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Max Born introduced the Born Rule in a paper from 1926. But was this really the first time that a connection between quantum mechanics and randomness was noticed?

Today, quantum mechanics and randomness seem to be so closely connected that it's hard to imagine that 21 years should have past between Einstein's 1905 paper on the photoelectric effect, and the realization that randomness might be involved if "energy is exchanged only in discrete amounts".

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  • $\begingroup$ There is no randomness in quantum mechanics. What is there is called "uncertainty". The difference between the two is enormous: it's one imaginary unit in the equations of motion, which changes absolutely everything. For starters, there wouldn't be a universe without it... one can't build a non-empty universe on "randomness". $\endgroup$ – CuriousOne Sep 11 '14 at 0:07
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    $\begingroup$ @CuriousOne - what are you talking about? In quantum mechanics, the value of a measured quantity does not have a cause, it's a random variable distributed according to the Born rule. If your physical theory has a causal explanation for the actual outcome of the measurement, then your theory is something other than quantum mechanics. $\endgroup$ – Mitchell Porter Sep 11 '14 at 1:32
  • $\begingroup$ As for the remarks about i and the existence of the universe, I can only guess at what you have in mind. $\endgroup$ – Mitchell Porter Sep 11 '14 at 1:32
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    $\begingroup$ @CuriousOne: you write "[quantum systems] are perfectly causal...", but then "the outcome of an individual measurement... is not fully determined". The last part is where randomness enters, according to quantum theory. $\endgroup$ – Mitchell Porter Sep 16 '14 at 5:47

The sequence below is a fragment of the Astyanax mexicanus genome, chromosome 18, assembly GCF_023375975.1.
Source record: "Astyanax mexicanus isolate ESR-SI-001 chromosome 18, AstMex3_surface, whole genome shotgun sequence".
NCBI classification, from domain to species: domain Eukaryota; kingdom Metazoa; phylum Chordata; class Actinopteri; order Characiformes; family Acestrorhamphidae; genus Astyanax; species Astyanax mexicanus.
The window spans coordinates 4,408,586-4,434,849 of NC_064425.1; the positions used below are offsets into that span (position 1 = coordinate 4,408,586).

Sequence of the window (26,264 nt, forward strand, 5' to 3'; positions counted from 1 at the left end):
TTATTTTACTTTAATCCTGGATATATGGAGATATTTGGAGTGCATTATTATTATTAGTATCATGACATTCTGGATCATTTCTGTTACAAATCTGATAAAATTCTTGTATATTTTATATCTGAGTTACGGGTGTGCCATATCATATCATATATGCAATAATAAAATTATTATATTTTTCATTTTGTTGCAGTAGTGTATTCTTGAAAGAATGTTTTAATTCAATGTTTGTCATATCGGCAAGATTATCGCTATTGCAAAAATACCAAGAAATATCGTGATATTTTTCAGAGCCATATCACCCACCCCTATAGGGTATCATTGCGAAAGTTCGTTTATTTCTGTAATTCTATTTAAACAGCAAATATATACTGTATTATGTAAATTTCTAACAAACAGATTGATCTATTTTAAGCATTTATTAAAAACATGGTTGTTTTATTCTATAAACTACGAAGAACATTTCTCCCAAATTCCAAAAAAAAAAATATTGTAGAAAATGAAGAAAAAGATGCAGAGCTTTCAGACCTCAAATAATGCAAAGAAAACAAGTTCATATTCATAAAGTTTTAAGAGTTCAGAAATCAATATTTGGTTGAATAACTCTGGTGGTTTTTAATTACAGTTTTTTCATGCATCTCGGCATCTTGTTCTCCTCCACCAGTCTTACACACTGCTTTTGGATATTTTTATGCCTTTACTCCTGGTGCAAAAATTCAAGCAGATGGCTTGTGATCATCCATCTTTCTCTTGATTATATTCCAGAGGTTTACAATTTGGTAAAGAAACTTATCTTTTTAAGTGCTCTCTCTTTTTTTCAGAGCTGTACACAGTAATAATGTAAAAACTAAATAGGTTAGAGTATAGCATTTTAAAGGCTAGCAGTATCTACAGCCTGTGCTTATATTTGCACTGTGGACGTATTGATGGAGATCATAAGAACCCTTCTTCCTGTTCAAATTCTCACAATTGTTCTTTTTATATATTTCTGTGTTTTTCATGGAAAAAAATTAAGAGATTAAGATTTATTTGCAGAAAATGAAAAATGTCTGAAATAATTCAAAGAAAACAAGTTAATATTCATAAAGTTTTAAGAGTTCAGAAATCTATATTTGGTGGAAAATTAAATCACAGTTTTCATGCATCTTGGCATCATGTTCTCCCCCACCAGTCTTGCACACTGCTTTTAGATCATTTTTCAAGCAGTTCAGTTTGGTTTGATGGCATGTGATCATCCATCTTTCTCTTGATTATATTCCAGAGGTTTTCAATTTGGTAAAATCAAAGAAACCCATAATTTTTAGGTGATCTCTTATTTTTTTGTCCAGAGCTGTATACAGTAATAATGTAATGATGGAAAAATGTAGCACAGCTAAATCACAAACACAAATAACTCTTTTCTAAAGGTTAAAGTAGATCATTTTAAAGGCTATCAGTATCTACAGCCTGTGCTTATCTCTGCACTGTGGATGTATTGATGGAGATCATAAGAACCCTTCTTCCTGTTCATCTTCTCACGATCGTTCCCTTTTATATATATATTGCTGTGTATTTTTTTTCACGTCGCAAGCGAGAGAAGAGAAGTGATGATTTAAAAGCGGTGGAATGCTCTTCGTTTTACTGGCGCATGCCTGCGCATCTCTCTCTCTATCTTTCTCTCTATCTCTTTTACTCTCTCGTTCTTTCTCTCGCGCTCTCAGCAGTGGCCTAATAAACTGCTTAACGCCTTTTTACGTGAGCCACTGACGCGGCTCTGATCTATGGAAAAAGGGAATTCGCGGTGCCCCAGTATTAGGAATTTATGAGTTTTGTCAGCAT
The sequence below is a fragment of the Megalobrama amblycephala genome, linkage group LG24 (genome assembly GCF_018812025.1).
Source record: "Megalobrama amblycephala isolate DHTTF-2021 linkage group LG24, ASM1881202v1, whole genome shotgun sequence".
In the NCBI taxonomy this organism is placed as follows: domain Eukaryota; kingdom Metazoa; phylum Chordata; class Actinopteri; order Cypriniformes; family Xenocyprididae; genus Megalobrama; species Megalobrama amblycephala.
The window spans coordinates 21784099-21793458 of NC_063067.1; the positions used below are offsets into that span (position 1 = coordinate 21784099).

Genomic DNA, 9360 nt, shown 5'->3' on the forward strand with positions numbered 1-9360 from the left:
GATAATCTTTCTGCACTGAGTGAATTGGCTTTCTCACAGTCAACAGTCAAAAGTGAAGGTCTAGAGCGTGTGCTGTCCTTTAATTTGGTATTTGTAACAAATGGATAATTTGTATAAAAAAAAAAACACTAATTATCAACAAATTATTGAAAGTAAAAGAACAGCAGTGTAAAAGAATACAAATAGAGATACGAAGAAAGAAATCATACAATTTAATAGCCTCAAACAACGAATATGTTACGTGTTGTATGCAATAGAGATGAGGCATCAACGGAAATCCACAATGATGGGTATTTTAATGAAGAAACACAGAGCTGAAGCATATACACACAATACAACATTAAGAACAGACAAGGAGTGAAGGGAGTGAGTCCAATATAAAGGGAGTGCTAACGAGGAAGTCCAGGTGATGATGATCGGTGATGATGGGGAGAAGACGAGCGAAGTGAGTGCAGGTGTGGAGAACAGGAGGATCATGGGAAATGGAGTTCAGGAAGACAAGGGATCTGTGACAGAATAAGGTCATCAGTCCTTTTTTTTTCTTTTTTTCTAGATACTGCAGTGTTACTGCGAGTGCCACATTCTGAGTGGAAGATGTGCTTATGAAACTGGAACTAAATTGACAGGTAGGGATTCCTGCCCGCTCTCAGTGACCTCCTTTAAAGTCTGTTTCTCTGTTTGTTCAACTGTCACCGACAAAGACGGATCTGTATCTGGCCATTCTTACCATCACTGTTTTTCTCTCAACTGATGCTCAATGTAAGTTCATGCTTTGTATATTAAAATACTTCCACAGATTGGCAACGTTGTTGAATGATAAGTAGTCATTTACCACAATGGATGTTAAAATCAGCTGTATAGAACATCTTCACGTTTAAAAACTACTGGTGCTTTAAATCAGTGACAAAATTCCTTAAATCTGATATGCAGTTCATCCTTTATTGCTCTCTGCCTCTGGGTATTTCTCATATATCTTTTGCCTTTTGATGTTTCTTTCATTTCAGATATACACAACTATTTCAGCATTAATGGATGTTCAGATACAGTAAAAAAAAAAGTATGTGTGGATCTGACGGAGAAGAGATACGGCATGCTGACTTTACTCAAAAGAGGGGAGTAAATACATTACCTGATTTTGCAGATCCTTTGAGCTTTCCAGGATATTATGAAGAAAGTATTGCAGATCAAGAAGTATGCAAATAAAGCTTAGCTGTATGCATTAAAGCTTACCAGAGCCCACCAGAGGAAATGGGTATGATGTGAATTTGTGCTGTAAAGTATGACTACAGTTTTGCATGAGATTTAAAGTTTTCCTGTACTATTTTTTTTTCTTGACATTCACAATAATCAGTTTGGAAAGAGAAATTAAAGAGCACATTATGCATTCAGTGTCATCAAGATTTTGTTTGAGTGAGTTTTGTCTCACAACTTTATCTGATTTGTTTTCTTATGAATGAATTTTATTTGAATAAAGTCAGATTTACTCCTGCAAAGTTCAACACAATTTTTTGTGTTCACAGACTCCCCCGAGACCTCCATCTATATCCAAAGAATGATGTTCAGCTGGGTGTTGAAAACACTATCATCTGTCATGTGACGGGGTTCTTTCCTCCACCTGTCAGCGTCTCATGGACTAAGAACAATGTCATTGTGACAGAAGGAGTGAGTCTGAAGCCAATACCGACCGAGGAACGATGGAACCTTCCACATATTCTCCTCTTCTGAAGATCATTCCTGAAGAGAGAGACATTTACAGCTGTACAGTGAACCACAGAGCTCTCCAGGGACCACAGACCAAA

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    $\begingroup$ @CuriousOne - orthodox QM for more than 80 years has been, the wavefunction evolves deterministically according to Schrodinger's equation, until an observation is made, at which point the wavefunction jumps RANDOMLY to some eigenstate of the observable, with a probability equal to ... blah blah, I'm sure you know this. $\endgroup$ – Mitchell Porter Sep 16 '14 at 6:27
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Certainly not. I was already known for a long time that certain microscopic phenomena were best described by probabilistic theories, the prime example being radioactivity. Even on the classical level, statistical mechanics (canonical example: Brownian motion) had prepared some physicists to relax their classical conceptions of reality.

However, it was of course not clear how exactly quantum phenomena and 'randomness' are connected until the advent of quantum mechanics and Born's interpretation of $|\Psi(x,t)|^2$. The small book 'Uncertainty' is largely dedicated to the development of these concepts in the late 19th/early 20th century, and is a nice read even though it does not really get down to the nitty gritty of the technical details.

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